Thursday 22 February 2018

Gardai confident they have identified badly decomposed Phibsboro remains

44 Royal Canal Bank, Phibsboro. A google earth pic from 2009
Louise Hogan

Louise Hogan

GARDAI are now confident they have identified the badly decomposed remains that may have lain in a derelict house for up to four years.

DNA tests are underway to fully confirm the identity of the man who was discovered at a property at Royal Canal Bank Way, in Phibsboro, Dublin, shortly after midday on Wednesday.

Gardai told how they made “significant progress” in the investigation, a day after they released an image of a wristwatch, and gave a detailed description of the clothing the man was wearing.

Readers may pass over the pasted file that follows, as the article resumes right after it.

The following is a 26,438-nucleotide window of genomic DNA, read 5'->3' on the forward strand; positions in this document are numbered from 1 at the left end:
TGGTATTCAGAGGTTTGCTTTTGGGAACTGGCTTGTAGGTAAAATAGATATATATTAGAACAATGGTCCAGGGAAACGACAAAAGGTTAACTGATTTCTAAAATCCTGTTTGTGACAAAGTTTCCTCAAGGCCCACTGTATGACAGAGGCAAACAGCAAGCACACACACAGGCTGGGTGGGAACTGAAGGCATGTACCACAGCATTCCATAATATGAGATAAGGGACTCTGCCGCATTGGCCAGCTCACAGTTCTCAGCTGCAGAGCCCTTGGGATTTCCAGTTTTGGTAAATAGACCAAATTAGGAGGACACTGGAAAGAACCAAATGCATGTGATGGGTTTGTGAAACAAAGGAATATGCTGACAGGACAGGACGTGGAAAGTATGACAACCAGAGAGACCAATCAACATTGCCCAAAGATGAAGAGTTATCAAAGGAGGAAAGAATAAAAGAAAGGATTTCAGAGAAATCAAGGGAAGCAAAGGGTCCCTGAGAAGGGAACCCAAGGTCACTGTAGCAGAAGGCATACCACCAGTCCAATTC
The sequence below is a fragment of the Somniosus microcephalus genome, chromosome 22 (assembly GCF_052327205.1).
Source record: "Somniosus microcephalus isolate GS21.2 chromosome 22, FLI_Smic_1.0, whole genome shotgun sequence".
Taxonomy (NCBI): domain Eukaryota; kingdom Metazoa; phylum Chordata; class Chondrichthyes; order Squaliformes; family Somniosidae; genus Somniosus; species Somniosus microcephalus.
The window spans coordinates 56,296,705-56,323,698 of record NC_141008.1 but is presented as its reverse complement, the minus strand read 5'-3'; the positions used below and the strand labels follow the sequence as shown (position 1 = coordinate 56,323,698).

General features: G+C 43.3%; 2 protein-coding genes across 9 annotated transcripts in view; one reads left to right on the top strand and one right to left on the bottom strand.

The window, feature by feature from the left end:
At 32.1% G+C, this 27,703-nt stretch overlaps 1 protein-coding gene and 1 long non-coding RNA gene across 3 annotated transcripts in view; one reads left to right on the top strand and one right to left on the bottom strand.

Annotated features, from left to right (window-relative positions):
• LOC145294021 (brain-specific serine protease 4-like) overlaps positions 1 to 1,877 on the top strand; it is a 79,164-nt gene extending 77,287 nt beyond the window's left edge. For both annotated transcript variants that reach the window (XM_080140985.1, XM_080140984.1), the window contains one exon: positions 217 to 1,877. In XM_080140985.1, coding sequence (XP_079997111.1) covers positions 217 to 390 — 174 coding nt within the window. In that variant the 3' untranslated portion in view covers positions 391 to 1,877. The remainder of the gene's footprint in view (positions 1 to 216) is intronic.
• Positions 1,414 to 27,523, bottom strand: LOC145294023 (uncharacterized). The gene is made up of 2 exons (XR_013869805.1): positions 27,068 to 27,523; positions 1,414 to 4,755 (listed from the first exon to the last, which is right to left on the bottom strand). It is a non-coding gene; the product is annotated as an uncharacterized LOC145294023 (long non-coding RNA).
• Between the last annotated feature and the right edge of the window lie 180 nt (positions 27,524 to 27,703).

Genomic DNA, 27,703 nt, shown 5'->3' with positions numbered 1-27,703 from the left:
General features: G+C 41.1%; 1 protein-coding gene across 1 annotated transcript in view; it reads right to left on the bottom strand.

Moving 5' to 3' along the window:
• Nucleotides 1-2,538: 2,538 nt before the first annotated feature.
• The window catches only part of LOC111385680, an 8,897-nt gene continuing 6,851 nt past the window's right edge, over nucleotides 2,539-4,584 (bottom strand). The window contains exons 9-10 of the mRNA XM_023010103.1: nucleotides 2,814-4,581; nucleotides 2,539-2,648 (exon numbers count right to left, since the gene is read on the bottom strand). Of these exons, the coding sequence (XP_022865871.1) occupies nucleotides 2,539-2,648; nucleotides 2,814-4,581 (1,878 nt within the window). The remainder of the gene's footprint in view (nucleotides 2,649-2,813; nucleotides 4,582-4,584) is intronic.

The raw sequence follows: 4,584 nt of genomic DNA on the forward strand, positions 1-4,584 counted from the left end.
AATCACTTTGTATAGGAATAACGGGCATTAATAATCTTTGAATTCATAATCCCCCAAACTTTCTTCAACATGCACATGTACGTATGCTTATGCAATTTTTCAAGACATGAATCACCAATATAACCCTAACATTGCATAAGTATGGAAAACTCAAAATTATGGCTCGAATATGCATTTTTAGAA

Forensic officers believe the body may have lain there unnoticed since 2009. Foul play was ruled out in the death.

It is understood the Irish man may have been sleeping rough, and sought shelter in the building. His identity will be confirmed later this week after DNA testing is completed.

Initially, gardai were unable to tell the gender of the remains due to the advanced level of decomposition.

Detectives had described the man as of thin build and relatively small in height, measuring in at between 5ft and 5ft6in. He was wearing size six boots, dark-coloured combat style pants and a green striped jumper.

Gardai had also issued a picture of a Pulsar watch found on the remains to try and jog the memory of anyone who may have known him.

Irish Independent

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